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I have the stock bars and lowered them until they just clear the tank - it was a noticeable improvement. My shoulder still complains though after anything more than an hour. My right shoulder has limited movement, so I think that's the cause.
I'm scheduled for a complete shoulder replacement in December, so I'm going to wait until I can ride again before deciding if I want to replace the bars. Doc says six weeks after surgery and I should be able to try it - planned it for December on purpose.
My other bike is a Suzuki Volutia; the bars pull farther back and are more comfortable so I know that that I could improve the feel of the Thunderbird. Maybe just risers would do it - don't know.
I have back/shoulder pain that happens with all sorts of activity; motorcycling, mowing the lawn, backpacking...

Rotating the stock bars as far down as possible helps on the bike. I put on the Jims' Spacers, and they help more than I thought they would. They are only 7/8" tall, but since the yoke is at an angle they bring the bars back as well as up. They are probably the only alteration you can make without springing for the longer cables.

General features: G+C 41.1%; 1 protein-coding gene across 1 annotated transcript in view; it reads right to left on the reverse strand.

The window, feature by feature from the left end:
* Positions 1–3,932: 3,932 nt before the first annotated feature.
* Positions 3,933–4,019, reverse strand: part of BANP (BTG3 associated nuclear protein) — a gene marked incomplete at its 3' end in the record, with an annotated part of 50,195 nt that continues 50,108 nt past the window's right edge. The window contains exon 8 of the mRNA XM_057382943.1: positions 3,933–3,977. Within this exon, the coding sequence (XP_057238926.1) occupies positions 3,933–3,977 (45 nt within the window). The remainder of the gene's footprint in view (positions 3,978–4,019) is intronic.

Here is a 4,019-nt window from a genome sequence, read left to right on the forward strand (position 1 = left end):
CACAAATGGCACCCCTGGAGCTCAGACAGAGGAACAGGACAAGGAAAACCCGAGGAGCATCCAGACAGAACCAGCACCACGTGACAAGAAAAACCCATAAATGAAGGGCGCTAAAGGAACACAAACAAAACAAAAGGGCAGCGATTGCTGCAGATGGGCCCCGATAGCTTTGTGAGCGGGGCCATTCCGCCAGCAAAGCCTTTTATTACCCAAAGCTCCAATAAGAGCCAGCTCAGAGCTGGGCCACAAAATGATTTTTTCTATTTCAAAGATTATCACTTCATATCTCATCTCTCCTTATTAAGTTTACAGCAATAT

Having the floorboards helps, too. I am able to change my seating position frequently, which helps with the back fatigue.
 

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After reading the comments on this thread I lowered my handlebars about an inch or inch and a half. Wow, the feel for handling is better and my arms drop nicely from my shoulders now. A much more relaxing position...looks good too.


Sent from my Motorcycle iPhone app
 

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BTW, the handlebar lowering was done on my '10 America. I'm still lusting for the T-Brid Storm.


Sent from my Motorcycle iPhone app
 

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Storm riders do not need to lower their handlebars. They are already straight and low. No where can I find what the bars are named (called) specifically but the are nearly straight to be sure.